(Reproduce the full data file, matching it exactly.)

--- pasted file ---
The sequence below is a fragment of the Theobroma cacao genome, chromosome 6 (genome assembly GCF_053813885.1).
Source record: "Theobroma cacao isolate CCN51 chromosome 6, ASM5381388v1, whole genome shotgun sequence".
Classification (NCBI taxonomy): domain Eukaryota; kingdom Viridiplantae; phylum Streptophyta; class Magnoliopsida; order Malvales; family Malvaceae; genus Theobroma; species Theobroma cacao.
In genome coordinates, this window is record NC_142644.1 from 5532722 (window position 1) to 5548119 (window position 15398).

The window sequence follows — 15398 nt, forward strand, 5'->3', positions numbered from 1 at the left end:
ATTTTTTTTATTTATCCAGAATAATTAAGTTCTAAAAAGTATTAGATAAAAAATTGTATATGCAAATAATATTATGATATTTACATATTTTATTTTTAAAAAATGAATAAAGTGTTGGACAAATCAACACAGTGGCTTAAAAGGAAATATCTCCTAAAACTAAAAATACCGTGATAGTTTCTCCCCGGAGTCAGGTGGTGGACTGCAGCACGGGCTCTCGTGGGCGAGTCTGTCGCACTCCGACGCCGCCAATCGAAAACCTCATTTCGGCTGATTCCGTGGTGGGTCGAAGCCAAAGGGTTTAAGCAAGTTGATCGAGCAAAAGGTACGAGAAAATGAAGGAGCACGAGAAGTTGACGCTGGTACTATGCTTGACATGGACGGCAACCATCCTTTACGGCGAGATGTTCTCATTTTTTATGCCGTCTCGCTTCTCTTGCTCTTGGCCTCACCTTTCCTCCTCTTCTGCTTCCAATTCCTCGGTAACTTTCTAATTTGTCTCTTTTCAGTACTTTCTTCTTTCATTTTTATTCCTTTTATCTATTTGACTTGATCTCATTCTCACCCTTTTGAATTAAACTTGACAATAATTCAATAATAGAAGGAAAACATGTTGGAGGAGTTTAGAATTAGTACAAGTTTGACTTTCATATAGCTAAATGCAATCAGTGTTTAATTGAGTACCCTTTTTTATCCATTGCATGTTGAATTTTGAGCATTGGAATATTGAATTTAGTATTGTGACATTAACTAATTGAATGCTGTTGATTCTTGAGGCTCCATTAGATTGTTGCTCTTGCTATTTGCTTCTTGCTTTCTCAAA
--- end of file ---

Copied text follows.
The sequence below is a fragment of the Theobroma cacao genome, chromosome 6 (genome assembly GCF_053813885.1).
Source record: "Theobroma cacao isolate CCN51 chromosome 6, ASM5381388v1, whole genome shotgun sequence".
Classification (NCBI taxonomy): domain Eukaryota; kingdom Viridiplantae; phylum Streptophyta; class Magnoliopsida; order Malvales; family Malvaceae; genus Theobroma; species Theobroma cacao.
In genome coordinates, this window is record NC_142644.1 from 5532722 (window position 1) to 5548119 (window position 15398).

The window sequence follows — 15398 nt, forward strand, 5'->3', positions numbered from 1 at the left end:
ATTTTTTTTATTTATCCAGAATAATTAAGTTCTAAAAAGTATTAGATAAAAAATTGTATATGCAAATAATATTATGATATTTACATATTTTATTTTTAAAAAATGAATAAAGTGTTGGACAAATCAACACAGTGGCTTAAAAGGAAATATCTCCTAAAACTAAAAATACCGTGATAGTTTCTCCCCGGAGTCAGGTGGTGGACTGCAGCACGGGCTCTCGTGGGCGAGTCTGTCGCACTCCGACGCCGCCAATCGAAAACCTCATTTCGGCTGATTCCGTGGTGGGTCGAAGCCAAAGGGTTTAAGCAAGTTGATCGAGCAAAAGGTACGAGAAAATGAAGGAGCACGAGAAGTTGACGCTGGTACTATGCTTGACATGGACGGCAACCATCCTTTACGGCGAGATGTTCTCATTTTTTATGCCGTCTCGCTTCTCTTGCTCTTGGCCTCACCTTTCCTCCTCTTCTGCTTCCAATTCCTCGGTAACTTTCTAATTTGTCTCTTTTCAGTACTTTCTTCTTTCATTTTTATTCCTTTTATCTATTTGACTTGATCTCATTCTCACCCTTTTGAATTAAACTTGACAATAATTCAATAATAGAAGGAAAACATGTTGGAGGAGTTTAGAATTAGTACAAGTTTGACTTTCATATAGCTAAATGCAATCAGTGTTTAATTGAGTACCCTTTTTTATCCATTGCATGTTGAATTTTGAGCATTGGAATATTGAATTTAGTATTGTGACATTAACTAATTGAATGCTGTTGATTCTTGAGGCTCCATTAGATTGTTGCTCTTGCTATTTGCTTCTTGCTTTCTCAAA